We use the opacity property to hide the slides because screen readers don't read aloud the content of elements with display: none (consult CSS in Action: Invisible Content Just for Screen Reader Users by WebAIM for more details about hiding techniques ).

What we did is simple: thanks to CSS contextual positioning we've created a stack of slides where the slide that comes last in source is displayed in front of the others. This is not what we want. To preserve the visual order of our slideshow we have to hide all the slides except the slide that comes first in source.

JavaScript will simply trigger the CSS transition by changing the value of the opacity property on the current slide while resetting to 0 the opacity of all other slides.

IE9 compatibility issues

IE9 doesn't support CSS transitions. Changing the value of a CSS property will simply make that property change without any intermediate step. If we want to keep the original effect even in IE9, we should consider using jQuery.

For an overview of the possible solutions, take a look at this thread on Stack Overflow.

The JavaScript code

Slideshows without pagination

Slideshows without a pagination system simply rely on two actions (or controls), namely the "Next" and "Previous" buttons. These buttons can be seen as increment and decrement operators, respectively.

There's always a pointer (or cursor) that will be incremented or decremented every time a user clicks on these buttons. The pointer is initially set to 0 and its purpose is to select the current slide exactly as we do with arrays.

So when we click for the first time on the "Next" button, the pointer will be incremented by 1 and we can get the second slide (remember that we're dealing with an array-like structure). Then we click on the "Previous" button and the pointer is decremented by 1 so we get the first slide. And so on.

We'll be using the jQuery's .eq() method together with our pointer to select the current slide. In plain JavaScript this will become:


function Slideshow( element ) {
	this.el = document.querySelector( element );
	this.init();	
}

Slideshow.prototype = {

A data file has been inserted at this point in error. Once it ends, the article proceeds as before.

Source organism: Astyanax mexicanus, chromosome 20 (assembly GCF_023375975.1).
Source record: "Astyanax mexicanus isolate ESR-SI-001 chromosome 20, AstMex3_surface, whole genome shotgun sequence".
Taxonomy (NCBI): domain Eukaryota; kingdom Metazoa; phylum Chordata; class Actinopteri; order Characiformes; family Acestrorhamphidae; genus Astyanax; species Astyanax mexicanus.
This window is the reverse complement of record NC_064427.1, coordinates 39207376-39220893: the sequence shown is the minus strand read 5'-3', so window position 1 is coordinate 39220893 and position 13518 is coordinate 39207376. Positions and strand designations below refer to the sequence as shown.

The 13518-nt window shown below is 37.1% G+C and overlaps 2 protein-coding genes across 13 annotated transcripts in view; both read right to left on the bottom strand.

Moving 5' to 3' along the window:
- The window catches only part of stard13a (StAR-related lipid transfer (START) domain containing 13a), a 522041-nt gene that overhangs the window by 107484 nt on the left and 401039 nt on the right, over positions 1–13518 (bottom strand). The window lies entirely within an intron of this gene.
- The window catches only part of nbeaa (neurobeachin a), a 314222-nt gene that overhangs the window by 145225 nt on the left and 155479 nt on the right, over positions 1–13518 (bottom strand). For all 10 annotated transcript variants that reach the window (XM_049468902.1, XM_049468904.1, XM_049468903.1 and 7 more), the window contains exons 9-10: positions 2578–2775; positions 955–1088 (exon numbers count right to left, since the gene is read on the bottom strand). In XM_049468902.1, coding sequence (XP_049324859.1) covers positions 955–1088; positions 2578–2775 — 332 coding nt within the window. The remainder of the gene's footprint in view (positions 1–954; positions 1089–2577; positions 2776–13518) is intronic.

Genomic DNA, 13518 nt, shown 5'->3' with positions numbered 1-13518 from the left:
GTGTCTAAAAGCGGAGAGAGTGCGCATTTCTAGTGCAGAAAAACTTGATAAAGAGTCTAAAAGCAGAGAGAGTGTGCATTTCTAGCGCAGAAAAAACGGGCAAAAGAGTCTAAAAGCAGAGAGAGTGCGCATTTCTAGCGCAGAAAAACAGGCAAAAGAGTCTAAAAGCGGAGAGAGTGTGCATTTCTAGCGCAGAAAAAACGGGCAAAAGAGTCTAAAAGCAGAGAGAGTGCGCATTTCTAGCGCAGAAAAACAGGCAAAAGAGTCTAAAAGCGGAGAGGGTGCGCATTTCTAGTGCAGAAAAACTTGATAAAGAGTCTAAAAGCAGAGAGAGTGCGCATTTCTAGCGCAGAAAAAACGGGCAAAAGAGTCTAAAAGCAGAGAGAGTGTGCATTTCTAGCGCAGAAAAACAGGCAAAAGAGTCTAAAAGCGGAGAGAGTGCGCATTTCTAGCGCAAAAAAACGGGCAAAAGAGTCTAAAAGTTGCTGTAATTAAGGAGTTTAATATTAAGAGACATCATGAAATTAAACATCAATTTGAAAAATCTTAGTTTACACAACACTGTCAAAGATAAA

init: function() {
		this.slides = this.el.querySelectorAll( ".slide" );
		//...
	},
	_slideTo: function( pointer ) {
		var currentSlide = this.slides[pointer];
		//...
	}
};

Remember that a NodeList uses indexes just like an actual array. Another way to select the current slide in plain JavaScript is to make use of CSS3 selectors:


Slideshow.prototype = {
	init: function() {
		//...
	},
	_slideTo: function( pointer ) {
	
        var n = pointer + 1;	
		var currentSlide = this.el.querySelector( ".slide:nth-child(" + n + ")" );
		//...
	}
};

The CSS3 :nth-child() selector counts elements starting from 1, not from 0 so we need to increment by 1 our pointer before using it to select the current slide.

Once selected the current slide we need to make its parent container move from right to left. In jQuery we can use the .animate() method with a negative value for the left property:


(function( $ ) {
	$.fn.slideshow = function( options ) {
		options = $.extend({
			wrapper: ".slider-wrapper",
			slides: ".slide",
			//...
			speed: 500,
			easing: "linear"
		}, options);
		
		var slideTo = function( slide, element ) {
			var $currentSlide = $( options.slides, element ).eq( slide );
			
			$( options.wrapper, element ).
			animate({
				left: - $currentSlide.position().left
			}, options.speed, options.easing );	
			
		};

        //...
	};

})( jQuery );

We use the current left offset of the selected slide to create our sliding effect. In plain JavaScript there's no native .animate() method, so the best thing we can do is to take advantage of CSS transitions:


.slider-wrapper {
	position: relative; // Required
	transition: left 500ms linear;
}